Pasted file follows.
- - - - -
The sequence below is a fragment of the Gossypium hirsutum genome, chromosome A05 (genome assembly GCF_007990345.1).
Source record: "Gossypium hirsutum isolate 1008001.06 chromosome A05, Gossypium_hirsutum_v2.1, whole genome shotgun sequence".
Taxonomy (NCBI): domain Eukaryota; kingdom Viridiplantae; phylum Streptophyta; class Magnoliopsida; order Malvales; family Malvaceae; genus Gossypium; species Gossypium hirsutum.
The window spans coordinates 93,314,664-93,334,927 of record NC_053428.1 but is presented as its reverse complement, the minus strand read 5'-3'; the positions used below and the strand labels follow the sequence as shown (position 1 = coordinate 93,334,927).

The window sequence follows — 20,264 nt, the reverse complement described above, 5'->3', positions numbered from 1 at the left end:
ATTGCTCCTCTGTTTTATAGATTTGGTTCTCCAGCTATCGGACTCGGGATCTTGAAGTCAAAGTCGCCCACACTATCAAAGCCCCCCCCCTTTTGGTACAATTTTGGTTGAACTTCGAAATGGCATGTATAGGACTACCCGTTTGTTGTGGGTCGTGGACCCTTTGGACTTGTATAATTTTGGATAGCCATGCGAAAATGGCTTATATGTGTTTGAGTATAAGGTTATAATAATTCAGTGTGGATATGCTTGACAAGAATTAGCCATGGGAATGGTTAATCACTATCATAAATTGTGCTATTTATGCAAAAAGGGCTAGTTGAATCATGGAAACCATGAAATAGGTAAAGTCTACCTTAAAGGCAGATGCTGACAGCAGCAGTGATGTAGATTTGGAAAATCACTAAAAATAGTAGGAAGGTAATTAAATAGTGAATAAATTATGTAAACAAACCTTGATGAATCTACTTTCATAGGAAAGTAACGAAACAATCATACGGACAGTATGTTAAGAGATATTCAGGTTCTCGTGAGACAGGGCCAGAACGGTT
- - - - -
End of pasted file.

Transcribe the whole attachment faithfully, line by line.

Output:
The sequence below is a fragment of the Gossypium hirsutum genome, chromosome A05 (genome assembly GCF_007990345.1).
Source record: "Gossypium hirsutum isolate 1008001.06 chromosome A05, Gossypium_hirsutum_v2.1, whole genome shotgun sequence".
Taxonomy (NCBI): domain Eukaryota; kingdom Viridiplantae; phylum Streptophyta; class Magnoliopsida; order Malvales; family Malvaceae; genus Gossypium; species Gossypium hirsutum.
The window spans coordinates 93,314,664-93,334,927 of record NC_053428.1 but is presented as its reverse complement, the minus strand read 5'-3'; the positions used below and the strand labels follow the sequence as shown (position 1 = coordinate 93,334,927).

The window sequence follows — 20,264 nt, the reverse complement described above, 5'->3', positions numbered from 1 at the left end:
ATTGCTCCTCTGTTTTATAGATTTGGTTCTCCAGCTATCGGACTCGGGATCTTGAAGTCAAAGTCGCCCACACTATCAAAGCCCCCCCCCTTTTGGTACAATTTTGGTTGAACTTCGAAATGGCATGTATAGGACTACCCGTTTGTTGTGGGTCGTGGACCCTTTGGACTTGTATAATTTTGGATAGCCATGCGAAAATGGCTTATATGTGTTTGAGTATAAGGTTATAATAATTCAGTGTGGATATGCTTGACAAGAATTAGCCATGGGAATGGTTAATCACTATCATAAATTGTGCTATTTATGCAAAAAGGGCTAGTTGAATCATGGAAACCATGAAATAGGTAAAGTCTACCTTAAAGGCAGATGCTGACAGCAGCAGTGATGTAGATTTGGAAAATCACTAAAAATAGTAGGAAGGTAATTAAATAGTGAATAAATTATGTAAACAAACCTTGATGAATCTACTTTCATAGGAAAGTAACGAAACAATCATACGGACAGTATGTTAAGAGATATTCAGGTTCTCGTGAGACAGGGCCAGAACGGTT